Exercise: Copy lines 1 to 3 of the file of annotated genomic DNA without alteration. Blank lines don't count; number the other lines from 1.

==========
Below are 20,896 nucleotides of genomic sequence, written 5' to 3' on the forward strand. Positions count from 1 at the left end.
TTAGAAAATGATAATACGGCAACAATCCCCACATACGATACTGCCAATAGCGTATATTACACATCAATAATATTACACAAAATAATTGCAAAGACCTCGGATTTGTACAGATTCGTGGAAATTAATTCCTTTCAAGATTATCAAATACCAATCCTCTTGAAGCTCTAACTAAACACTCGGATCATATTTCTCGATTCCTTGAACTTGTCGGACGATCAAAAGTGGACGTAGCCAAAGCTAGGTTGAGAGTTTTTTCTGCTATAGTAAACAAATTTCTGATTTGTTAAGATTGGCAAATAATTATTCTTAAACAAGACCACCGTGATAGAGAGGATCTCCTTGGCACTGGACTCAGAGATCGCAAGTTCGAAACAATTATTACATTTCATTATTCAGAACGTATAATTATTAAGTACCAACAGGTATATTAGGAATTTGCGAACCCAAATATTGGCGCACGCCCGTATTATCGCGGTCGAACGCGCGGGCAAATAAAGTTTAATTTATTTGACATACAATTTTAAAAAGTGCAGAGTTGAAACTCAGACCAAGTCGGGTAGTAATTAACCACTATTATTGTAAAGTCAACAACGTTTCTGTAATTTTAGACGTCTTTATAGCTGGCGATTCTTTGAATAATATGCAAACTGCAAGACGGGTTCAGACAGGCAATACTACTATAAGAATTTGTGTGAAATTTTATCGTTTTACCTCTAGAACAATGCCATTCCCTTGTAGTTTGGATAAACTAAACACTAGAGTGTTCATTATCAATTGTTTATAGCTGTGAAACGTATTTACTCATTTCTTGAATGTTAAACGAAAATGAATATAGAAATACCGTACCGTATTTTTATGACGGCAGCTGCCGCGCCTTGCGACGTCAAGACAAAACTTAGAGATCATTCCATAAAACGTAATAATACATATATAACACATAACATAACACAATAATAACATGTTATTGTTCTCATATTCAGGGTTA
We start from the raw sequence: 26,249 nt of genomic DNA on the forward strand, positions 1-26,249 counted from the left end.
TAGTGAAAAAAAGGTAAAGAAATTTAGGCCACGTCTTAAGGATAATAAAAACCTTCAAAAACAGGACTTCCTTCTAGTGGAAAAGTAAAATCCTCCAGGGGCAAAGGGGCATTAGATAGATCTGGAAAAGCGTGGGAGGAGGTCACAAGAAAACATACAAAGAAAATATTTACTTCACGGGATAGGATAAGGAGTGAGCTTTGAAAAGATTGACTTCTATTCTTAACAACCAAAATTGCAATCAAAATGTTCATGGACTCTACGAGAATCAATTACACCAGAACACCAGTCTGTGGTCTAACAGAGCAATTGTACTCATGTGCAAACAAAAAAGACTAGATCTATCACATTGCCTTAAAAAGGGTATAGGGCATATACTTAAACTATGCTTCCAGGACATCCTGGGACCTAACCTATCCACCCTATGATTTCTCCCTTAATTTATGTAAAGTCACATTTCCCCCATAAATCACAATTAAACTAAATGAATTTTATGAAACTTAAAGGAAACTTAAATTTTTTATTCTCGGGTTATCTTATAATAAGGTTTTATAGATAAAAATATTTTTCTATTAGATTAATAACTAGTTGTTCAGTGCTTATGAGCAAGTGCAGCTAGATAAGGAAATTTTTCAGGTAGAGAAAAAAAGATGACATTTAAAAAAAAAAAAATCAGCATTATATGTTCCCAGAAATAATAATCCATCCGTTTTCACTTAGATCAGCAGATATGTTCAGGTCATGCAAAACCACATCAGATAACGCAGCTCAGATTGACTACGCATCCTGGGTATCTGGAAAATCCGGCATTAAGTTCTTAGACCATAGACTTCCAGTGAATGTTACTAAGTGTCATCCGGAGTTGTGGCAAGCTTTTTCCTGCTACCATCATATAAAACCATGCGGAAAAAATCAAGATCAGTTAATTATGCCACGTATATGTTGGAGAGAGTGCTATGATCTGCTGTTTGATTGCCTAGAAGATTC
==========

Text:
Below are 20,896 nucleotides of genomic sequence, written 5' to 3' on the forward strand. Positions count from 1 at the left end.
TTAGAAAATGATAATACGGCAACAATCCCCACATACGATACTGCCAATAGCGTATATTACACATCAATAATATTACACAAAATAATTGCAAAGACCTCGGATTTGTACAGATTCGTGGAAATTAATTCCTTTCAAGATTATCAAATACCAATCCTCTTGAAGCTCTAACTAAACACTCGGATCATATTTCTCGATTCCTTGAACTTGTCGGACGATCAAAAGTGGACGTAGCCAAAGCTAGGTTGAGAGTTTTTTCTGCTATAGTAAACAAATTTCTGATTTGTTAAGATTGGCAAATAATTATTCTTAAACAAGACCACCGTGATAGAGAGGATCTCCTTGGCACTGGACTCAGAGATCGCAAGTTCGAAACAATTATTACATTTCATTATTCAGAACGTATAATTATTAAGTACCAACAGGTATATTAGGAATTTGCGAACCCAAATATTGGCGCACGCCCGTATTATCGCGGTCGAACGCGCGGGCAAATAAAGTTTAATTTATTTGACATACAATTTTAAAAAGTGCAGAGTTGAAACTCAGACCAAGTCGGGTAGTAATTAACCACTATTATTGTAAAGTCAACAACGTTTCTGTAATTTTAGACGTCTTTATAGCTGGCGATTCTTTGAATAATATGCAAACTGCAAGACGGGTTCAGACAGGCAATACTACTATAAGAATTTGTGTGAAATTTTATCGTTTTACCTCTAGAACAATGCCATTCCCTTGTAGTTTGGATAAACTAAACACTAGAGTGTTCATTATCAATTGTTTATAGCTGTGAAACGTATTTACTCATTTCTTGAATGTTAAACGAAAATGAATATAGAAATACCGTACCGTATTTTTATGACGGCAGCTGCCGCGCCTTGCGACGTCAAGACAAAACTTAGAGATCATTCCATAAAACGTAATAATACATATATAACACATAACATAACACAATAATAACATGTTATTGTTCTCATATTCAGGGTTA
We start from the raw sequence: 26,249 nt of genomic DNA on the forward strand, positions 1-26,249 counted from the left end.